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Stat Med. 2015 Mar 15;34(6):924-35. doi: 10.1002/sim.6384. Epub 2014 Dec 4.

Randomization inference for treatment effects on a binary outcome.

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Department of Biostatistics, University of North Carolina, Chapel Hill, NC, U.S.A.


Two methods are developed for constructing randomization-based confidence sets for the average effect of a treatment on a binary outcome. The methods are nonparametric and require no assumptions about random sampling from a larger population. Both of the resulting 1 - α confidence sets are exact in the sense that the probability of containing the true treatment effect is at least 1 - α. Both types of confidence sets are also guaranteed to have width no greater than one. In contrast, a previously proposed asymptotic confidence interval is not exact and may have width greater than 1. The first approach combines Bonferroni-adjusted prediction sets for the attributable effects in the treated and untreated. The second method entails inverting a permutation test. Simulations are presented comparing the two randomization-based confidence sets with the asymptotic interval as well as the standard Wald confidence interval and a commonly used exact interval for the difference in binomial proportions. Results show for small to moderate sample sizes that the permutation confidence set attains the narrowest width on average among the methods that maintain nominal coverage. Extensions that allow for stratifying on categorical baseline covariates are also discussed.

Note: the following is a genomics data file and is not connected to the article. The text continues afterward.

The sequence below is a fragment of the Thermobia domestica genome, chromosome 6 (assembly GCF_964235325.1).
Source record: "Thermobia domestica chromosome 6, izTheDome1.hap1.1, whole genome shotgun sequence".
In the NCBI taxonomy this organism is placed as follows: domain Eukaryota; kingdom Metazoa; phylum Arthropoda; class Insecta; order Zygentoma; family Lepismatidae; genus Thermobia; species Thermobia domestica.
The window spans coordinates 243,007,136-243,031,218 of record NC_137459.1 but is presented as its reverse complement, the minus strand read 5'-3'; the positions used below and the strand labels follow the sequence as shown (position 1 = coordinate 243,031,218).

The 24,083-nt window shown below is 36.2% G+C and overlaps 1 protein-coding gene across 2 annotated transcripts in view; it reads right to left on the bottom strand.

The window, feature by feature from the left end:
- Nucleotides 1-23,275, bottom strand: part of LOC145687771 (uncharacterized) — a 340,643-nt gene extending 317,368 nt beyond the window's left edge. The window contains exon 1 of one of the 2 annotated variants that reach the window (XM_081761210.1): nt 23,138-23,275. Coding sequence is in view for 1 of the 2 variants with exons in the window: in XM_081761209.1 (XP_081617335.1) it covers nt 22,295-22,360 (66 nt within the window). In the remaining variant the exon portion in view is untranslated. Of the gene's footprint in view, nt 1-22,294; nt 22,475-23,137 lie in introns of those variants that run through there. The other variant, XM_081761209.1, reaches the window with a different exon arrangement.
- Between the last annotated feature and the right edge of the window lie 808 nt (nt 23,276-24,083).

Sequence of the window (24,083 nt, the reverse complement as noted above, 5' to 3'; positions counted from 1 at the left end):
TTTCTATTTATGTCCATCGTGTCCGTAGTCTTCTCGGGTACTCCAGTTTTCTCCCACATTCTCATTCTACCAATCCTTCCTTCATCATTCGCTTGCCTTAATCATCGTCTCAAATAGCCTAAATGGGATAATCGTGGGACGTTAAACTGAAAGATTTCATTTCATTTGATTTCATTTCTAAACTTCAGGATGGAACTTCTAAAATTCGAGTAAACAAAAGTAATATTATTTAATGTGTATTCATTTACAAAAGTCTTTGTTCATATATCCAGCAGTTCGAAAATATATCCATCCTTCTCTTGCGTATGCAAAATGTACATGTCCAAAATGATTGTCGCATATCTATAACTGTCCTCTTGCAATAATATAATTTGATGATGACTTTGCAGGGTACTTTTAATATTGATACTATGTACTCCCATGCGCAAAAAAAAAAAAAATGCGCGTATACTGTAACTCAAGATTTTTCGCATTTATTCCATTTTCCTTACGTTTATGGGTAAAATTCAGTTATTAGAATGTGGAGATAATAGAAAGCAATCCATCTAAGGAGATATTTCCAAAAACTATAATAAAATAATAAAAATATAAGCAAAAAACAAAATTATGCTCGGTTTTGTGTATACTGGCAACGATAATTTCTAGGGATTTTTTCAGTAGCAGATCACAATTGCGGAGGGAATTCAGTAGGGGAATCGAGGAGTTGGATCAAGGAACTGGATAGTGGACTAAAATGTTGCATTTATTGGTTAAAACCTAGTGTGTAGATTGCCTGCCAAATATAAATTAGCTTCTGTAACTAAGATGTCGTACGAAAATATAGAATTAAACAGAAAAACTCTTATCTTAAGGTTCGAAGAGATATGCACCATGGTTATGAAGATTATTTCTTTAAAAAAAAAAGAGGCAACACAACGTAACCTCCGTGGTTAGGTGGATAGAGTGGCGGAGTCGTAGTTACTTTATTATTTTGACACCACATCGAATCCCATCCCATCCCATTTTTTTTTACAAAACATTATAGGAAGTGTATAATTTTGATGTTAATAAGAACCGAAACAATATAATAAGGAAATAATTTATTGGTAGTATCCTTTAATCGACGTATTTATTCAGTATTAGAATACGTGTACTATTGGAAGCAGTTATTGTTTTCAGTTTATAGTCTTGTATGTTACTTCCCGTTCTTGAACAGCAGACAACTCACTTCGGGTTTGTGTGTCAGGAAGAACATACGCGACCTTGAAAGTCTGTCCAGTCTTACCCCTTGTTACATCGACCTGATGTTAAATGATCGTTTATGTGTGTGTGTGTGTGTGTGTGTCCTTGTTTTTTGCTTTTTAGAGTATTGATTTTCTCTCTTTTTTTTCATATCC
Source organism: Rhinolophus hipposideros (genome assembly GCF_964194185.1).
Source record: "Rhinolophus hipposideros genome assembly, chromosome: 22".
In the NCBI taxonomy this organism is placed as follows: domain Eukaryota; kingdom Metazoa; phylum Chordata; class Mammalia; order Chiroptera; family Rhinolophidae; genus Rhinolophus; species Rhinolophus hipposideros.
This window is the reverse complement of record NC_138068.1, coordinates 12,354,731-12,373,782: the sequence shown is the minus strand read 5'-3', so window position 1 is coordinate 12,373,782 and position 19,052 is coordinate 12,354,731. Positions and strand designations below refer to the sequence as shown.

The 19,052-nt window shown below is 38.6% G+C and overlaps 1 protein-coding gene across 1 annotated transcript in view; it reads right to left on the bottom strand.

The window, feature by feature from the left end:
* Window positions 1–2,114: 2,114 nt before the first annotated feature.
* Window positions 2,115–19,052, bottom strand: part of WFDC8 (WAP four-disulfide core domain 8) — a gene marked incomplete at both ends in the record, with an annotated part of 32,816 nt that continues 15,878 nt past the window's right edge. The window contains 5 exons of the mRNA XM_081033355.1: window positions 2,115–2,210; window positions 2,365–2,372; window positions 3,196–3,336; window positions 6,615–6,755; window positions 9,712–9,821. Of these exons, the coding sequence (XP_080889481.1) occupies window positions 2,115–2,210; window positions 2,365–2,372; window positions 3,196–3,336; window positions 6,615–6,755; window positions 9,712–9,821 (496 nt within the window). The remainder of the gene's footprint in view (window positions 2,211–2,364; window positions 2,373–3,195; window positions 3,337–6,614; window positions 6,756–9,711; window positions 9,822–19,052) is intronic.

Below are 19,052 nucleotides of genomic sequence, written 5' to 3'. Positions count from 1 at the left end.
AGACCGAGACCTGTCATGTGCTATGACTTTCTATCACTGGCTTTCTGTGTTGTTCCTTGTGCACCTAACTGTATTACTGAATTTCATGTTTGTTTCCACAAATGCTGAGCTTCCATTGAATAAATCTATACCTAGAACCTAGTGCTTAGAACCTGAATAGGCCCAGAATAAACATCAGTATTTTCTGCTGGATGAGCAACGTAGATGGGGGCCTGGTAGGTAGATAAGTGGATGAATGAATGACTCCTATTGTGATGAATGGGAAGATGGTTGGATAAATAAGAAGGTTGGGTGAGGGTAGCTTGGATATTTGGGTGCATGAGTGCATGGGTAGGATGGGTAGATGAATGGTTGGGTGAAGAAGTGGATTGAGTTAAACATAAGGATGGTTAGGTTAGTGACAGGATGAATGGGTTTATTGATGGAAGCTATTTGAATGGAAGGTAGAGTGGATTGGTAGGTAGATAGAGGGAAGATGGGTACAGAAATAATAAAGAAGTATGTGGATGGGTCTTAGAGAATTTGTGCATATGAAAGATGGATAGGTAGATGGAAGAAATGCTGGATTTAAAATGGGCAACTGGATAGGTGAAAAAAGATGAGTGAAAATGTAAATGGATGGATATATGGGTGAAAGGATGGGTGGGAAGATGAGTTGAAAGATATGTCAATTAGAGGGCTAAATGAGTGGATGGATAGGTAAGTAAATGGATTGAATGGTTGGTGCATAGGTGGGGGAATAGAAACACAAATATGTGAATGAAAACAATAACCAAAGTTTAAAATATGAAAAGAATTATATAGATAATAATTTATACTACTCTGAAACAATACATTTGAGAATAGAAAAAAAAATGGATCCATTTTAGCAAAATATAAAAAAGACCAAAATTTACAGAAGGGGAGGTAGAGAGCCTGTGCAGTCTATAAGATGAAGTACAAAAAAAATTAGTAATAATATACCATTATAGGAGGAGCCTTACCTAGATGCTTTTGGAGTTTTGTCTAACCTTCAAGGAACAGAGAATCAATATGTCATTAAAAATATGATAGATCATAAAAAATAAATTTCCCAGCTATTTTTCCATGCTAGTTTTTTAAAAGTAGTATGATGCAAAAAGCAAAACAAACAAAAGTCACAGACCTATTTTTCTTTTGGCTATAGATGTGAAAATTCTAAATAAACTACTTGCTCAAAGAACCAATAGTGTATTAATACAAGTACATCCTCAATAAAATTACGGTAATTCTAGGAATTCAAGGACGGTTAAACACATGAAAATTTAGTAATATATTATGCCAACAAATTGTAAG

additivity; attributable effects; causal inference; exact confidence interval; randomization inference; stratified data

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